A Guide To Depression: From Understanding to Recovering from Depression

Understanding Depression

Feeling down from time to time is a very normal part of life, but serious depression could keep you from doing the things you enjoy. Those who haven’t felt the sting of depression usually don’t understand the crippling affect it can have on a person. Depression is a disease that may never completely go away, and it needs to be tended to with sympathy and care.
Depression affects one out of every ten adults in the United States, and women are more likely to be affected, so if you think you may be depressed don’t feel like you are alone. It really is more “normal” than you may think.

What Causes Depression?

Depression is defined as a mental state of altered mood characterized by feelings of sadness, despair, and discouragement. It can affect how you feel, think, and behave. This illness isn’t a weakness or something you can simply decide to stop on your own. It truly is an illness that takes long-term treatment, like heart disease or diabetes.

There is no universal cause for depression, but we also know that you don’t necessarily need a reason to feel depressed. A combination of stress, genetics, hormonal changes, emotional setbacks, and/or tragedies can all come together to make a person feel depressed.

Symptoms of Depression

Depression symptoms may be so severe in some people that it will be obvious to others that something is wrong, but for other sufferers of depression, detection will be a little more difficult. When you know what to look for, finding and helping those with depression can be much easier. Some symptoms of depression include the following:

• Feeling sad or unhappy
• Frustration and irritability
• Loss of interest in normal activities
• Reduced sex drive
• Sleeping more, or less
• Eating more, or less
• Agitation and restlessness
• Slower thinking, speaking, or body movements
• Being easily distracted or indecisive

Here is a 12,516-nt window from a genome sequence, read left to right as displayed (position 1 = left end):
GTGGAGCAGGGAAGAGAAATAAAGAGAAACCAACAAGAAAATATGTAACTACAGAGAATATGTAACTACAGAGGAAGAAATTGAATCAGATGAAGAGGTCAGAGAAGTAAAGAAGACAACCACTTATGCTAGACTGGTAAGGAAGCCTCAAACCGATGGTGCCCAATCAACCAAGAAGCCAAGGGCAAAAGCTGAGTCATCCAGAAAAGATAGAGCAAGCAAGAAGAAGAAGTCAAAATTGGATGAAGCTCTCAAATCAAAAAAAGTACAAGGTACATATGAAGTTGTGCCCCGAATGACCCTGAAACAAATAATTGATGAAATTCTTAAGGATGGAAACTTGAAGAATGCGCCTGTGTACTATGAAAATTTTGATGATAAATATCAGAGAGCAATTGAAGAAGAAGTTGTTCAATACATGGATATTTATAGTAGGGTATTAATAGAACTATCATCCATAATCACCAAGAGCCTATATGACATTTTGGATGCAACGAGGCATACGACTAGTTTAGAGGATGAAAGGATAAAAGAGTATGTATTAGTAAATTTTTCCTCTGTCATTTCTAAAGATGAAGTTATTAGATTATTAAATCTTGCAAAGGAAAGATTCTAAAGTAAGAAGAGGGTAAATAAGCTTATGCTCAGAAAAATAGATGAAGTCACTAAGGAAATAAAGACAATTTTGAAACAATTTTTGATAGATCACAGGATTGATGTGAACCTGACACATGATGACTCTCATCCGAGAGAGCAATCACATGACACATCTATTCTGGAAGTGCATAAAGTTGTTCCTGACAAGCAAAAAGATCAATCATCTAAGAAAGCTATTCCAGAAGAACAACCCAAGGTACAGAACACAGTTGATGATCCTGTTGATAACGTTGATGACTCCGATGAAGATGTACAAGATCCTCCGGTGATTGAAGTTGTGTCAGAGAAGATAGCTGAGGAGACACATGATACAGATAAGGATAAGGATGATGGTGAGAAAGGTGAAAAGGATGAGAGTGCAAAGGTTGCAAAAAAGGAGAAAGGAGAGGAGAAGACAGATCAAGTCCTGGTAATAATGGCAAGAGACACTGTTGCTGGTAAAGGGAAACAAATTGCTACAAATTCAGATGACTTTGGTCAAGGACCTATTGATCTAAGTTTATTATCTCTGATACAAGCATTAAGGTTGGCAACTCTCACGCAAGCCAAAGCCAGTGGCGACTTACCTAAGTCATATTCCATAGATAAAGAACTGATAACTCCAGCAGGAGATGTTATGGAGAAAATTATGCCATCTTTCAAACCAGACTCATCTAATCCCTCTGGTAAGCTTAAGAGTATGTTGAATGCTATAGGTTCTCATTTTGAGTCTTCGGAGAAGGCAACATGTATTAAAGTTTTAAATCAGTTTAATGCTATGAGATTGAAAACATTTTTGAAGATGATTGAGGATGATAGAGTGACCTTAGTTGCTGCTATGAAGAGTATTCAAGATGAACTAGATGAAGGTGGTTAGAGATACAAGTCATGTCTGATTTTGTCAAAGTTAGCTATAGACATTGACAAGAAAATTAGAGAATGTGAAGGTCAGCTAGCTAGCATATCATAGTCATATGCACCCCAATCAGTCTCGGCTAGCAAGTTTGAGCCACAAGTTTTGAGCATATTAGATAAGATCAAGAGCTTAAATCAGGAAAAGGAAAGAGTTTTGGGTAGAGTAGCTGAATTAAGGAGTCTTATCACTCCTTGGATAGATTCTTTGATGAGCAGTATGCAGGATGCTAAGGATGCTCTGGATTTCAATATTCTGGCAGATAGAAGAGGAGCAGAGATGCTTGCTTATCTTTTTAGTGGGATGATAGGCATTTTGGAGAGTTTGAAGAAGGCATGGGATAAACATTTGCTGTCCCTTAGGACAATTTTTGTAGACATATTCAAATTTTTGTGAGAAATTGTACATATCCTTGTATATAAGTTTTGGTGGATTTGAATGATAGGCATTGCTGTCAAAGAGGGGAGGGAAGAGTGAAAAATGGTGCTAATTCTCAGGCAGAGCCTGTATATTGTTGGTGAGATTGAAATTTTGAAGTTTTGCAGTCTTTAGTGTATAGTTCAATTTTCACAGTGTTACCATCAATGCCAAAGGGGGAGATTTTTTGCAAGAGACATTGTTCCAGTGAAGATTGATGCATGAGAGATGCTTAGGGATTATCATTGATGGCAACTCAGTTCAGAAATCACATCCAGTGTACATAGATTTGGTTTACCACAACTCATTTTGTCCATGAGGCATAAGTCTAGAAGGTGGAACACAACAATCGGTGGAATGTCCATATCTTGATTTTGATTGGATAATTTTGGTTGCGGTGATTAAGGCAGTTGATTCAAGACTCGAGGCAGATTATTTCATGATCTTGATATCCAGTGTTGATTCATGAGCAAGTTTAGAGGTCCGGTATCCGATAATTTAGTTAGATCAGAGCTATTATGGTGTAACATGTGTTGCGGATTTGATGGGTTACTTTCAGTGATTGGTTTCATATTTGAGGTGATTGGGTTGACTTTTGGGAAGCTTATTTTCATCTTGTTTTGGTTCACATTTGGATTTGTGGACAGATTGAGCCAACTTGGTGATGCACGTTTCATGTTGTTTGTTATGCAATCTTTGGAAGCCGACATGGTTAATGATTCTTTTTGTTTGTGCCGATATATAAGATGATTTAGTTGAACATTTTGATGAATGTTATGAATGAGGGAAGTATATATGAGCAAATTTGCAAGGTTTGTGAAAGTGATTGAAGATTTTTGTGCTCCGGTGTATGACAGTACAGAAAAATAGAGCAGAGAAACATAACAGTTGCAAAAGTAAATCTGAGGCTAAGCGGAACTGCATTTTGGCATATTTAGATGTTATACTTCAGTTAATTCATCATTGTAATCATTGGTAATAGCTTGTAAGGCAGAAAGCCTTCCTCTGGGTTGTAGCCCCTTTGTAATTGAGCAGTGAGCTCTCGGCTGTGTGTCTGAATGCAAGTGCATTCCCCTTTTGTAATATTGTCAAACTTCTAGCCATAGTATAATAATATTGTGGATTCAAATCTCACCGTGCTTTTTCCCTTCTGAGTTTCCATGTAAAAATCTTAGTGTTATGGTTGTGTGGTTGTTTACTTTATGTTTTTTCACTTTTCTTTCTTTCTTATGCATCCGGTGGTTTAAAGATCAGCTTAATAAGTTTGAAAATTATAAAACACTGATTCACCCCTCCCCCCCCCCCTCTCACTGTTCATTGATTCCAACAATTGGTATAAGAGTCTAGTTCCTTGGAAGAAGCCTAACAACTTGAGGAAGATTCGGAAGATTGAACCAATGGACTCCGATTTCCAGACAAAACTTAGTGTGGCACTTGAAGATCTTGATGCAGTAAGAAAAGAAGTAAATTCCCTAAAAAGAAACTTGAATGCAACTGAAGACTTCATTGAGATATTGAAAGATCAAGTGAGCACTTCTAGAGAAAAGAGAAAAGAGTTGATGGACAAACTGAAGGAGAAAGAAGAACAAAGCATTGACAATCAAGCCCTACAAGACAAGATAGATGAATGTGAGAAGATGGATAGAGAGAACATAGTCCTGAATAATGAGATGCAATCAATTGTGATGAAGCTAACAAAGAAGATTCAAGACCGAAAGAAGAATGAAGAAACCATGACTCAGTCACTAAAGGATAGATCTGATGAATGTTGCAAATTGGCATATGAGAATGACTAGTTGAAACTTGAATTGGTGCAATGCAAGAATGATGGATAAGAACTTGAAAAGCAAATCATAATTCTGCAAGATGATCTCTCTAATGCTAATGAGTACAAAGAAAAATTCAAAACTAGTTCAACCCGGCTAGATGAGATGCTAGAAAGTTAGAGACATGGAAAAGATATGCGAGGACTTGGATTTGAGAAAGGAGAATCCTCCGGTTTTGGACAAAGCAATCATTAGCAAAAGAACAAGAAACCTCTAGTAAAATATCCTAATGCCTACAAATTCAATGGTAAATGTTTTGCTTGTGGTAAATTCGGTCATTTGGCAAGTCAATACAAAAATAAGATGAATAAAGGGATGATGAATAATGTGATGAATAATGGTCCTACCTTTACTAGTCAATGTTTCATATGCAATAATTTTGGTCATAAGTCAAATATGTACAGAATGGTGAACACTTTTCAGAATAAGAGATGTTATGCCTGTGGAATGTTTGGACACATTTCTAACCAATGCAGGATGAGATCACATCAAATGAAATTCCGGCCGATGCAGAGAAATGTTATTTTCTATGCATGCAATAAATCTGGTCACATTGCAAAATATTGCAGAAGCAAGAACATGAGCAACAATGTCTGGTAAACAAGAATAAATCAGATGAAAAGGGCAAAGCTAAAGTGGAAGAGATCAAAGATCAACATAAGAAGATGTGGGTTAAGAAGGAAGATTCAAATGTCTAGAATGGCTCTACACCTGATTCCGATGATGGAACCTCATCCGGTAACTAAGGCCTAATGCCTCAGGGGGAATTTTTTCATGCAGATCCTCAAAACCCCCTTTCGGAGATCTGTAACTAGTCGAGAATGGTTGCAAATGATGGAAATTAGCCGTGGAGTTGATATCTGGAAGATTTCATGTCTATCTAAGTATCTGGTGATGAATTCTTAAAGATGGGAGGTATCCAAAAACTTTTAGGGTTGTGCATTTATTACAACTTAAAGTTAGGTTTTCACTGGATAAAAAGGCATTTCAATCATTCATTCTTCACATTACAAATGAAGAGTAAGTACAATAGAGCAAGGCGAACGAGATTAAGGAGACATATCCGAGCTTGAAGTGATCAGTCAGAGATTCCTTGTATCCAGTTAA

• Decreased concentration or memory
• Fatigue and loss of energy
• Feeling guilty and focusing on past failures
• Thoughts of dying or suicide
• Crying for no reason

Depression affects everyone differently, so someone may have many of these symptoms while others may only have a few. If you think you may know someone who is depressed, reach out to them. You could make a huge difference in that person’s life.

If you are feeling depressed, try your best to ask for help from those closest to you. Your friends and loved ones could be your greatest allies during this hard time in your life. Also, if you are having thoughts of suicide, seek help from a professional immediately. There is hope, and people to help you find that hope.

Getting Started with Recovery

You may feel uncomfortable talking to your friends or loved ones about your depression, so it could be easier for you to talk to your doctor. Ask him or her to recommend a psychologist, social worker, or counselor. If you are comfortable talking to your friends or family, ask them for recommendations, and learn more about the approach each therapist will use before you decide on one.

Having this disease may be hard to accept, but you should know that it isn’t your fault. With help, you can beat depression; you just have to make the first step. Postponing treatment and trying to struggle from day to day will only make you feel more miserable. Your family or career could suffer, and the longer you put off treatment, the harder it may be to gain control of your life. Don’t get discouraged. Feeling helpless and hopeless is a symptom of depression, not your reality.

Kristin Mullen is an author who writes guest posts on the topics of business, marketing, credit cards, and personal finance. Additionally, she works for a website that focuses on educating readers about debt consolidation.